Hearts and Minds and Robo Calls
While it can't be called a sign of progress, it is a sign that at least one familiar aspect of American life is taking hold in Iraq. According to Paul Kiel at TPMmucker.com,
Not long after Republicans harrassed tens of thousands of Americans with automated phone messages in November's election, news comes that the robo call, that staple of American democracy, is being deployed in Iraq. And it's literally terrorizing city residents.
Nir Rosen of the new blog Iraqslogger reports, calling it a "mysterious psychological operations campaign," that Baghdad residents have reported "receiving phone calls that the caller ID shows to be originating from outside Iraq." What follows is a "recorded message from an anonymous man speaking formal Arabic" who goes on to condemn the Mahdi Army, the Shiite militia headed by the powerful cleric Muqtada al Sadr that's been a continual thorn in the U.S.'s side.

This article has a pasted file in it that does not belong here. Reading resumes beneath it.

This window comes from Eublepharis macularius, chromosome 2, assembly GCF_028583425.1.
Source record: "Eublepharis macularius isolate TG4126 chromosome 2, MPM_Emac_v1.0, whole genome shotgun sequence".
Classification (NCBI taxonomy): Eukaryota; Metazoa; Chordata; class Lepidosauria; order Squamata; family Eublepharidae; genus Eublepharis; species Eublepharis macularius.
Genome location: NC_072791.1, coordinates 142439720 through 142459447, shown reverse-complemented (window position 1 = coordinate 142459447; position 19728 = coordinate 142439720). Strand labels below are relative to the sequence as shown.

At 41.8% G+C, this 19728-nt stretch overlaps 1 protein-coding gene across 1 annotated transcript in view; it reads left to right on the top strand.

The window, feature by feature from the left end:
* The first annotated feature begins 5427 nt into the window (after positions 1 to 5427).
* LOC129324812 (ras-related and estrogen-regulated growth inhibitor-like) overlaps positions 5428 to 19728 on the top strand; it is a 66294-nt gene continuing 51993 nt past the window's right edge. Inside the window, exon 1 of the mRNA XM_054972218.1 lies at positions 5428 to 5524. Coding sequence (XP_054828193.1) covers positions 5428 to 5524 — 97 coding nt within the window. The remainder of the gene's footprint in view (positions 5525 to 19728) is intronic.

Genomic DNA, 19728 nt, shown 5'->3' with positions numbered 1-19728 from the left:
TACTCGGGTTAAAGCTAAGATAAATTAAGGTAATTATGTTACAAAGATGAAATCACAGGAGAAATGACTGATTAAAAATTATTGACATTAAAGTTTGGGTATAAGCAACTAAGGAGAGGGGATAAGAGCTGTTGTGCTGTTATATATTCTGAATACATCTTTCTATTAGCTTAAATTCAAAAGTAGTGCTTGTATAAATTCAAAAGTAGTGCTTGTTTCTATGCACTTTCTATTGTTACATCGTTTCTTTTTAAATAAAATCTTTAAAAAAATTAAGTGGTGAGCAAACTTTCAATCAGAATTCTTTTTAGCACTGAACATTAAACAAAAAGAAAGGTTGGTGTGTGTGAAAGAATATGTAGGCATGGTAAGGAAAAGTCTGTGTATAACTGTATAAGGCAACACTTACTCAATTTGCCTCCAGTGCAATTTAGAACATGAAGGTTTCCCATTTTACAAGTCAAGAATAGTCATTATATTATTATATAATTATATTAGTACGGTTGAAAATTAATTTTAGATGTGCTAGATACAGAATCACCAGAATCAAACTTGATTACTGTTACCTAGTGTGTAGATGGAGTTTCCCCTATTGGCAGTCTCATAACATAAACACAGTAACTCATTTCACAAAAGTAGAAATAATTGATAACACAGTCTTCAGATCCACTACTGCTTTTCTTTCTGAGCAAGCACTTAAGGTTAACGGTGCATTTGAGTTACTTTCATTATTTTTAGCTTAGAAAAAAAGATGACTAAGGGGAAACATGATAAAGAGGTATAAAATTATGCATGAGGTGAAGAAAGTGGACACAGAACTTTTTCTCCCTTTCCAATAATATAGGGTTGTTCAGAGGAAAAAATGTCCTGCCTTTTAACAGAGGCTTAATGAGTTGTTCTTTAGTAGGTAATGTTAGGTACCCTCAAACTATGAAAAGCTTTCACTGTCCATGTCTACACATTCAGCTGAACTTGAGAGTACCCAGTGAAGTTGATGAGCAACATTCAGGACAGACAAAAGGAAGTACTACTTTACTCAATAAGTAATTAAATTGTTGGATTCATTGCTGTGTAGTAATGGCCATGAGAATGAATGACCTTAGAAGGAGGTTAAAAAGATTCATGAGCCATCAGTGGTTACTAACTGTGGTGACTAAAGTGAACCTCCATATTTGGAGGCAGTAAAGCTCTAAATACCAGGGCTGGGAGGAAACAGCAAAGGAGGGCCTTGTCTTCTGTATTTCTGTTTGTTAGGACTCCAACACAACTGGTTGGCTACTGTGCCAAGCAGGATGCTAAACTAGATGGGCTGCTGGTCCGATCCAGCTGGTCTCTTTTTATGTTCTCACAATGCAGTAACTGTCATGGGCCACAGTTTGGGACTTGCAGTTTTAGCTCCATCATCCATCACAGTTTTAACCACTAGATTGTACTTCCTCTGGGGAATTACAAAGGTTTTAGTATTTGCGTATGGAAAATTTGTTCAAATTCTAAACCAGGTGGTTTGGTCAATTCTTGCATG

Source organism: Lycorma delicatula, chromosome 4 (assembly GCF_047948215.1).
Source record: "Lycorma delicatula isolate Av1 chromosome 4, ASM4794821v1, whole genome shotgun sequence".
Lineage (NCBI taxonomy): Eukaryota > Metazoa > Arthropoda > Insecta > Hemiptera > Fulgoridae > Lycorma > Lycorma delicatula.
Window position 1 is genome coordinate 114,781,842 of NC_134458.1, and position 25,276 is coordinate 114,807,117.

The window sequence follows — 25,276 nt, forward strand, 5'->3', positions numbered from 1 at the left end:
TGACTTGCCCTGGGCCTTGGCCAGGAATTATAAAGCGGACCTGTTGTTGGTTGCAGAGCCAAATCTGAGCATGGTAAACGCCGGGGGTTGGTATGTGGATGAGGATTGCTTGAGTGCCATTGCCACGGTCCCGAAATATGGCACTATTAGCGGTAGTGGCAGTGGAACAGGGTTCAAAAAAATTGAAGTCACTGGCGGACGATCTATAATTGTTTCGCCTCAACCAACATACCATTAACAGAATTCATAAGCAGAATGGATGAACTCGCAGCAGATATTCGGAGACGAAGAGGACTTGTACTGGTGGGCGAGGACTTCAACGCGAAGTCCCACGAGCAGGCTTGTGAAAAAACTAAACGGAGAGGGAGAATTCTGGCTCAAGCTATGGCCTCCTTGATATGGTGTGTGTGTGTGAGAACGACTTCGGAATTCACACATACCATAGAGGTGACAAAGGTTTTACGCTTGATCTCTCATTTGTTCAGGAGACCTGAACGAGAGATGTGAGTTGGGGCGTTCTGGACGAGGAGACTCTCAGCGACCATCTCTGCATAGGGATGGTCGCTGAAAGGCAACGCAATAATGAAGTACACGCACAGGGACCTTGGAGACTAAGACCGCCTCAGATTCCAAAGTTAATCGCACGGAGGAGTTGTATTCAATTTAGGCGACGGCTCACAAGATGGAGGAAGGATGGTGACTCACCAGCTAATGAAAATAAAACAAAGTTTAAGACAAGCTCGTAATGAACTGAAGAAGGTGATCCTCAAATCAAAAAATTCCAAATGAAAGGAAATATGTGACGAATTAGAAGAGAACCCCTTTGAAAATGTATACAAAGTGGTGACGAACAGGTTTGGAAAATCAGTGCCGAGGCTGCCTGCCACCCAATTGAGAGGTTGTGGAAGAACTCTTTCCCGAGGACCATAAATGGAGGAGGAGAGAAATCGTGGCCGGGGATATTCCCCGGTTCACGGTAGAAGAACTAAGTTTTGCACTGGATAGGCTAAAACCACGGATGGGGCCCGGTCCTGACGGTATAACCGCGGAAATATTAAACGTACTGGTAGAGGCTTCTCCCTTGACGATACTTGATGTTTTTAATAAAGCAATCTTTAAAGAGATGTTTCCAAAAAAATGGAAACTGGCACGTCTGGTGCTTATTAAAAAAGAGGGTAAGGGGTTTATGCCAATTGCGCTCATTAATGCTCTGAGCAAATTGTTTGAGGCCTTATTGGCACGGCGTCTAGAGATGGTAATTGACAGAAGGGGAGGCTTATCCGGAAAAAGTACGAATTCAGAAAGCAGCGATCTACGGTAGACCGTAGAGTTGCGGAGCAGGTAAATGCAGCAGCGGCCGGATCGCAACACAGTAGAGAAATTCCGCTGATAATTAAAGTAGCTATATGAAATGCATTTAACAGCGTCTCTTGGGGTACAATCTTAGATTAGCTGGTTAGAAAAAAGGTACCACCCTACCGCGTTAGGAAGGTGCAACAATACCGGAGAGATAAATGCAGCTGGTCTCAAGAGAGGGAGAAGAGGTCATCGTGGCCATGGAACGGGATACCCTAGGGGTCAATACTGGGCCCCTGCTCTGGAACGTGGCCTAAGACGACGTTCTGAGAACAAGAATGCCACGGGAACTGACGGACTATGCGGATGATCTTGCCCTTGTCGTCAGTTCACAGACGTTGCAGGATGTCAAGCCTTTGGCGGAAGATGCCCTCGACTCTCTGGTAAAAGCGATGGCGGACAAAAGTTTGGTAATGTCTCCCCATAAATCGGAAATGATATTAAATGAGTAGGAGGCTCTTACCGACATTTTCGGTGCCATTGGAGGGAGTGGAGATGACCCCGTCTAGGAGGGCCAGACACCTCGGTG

The Mahdi Army has also infiltrated police ranks, and run assassination squads. Fearing that the militia's inside men have access to wiretapping technology, ordinary Iraqis live in fear that their robocall will be picked up and intepreted as proof they are anti-Mahdi -- and face execution at the militia's hands. The call reportedly left one Iraqi woman in tears.
Like the non-lethal American variety of robo call, the source of the Iraqi calls has been cloaked, and no one has figured out where they're coming from. Or how to stop them.
A political tactic that's merely obnoxious in the United States might prove deadly for its unwilling targets in Iraq. There' s a metaphor in that, I'm sure.
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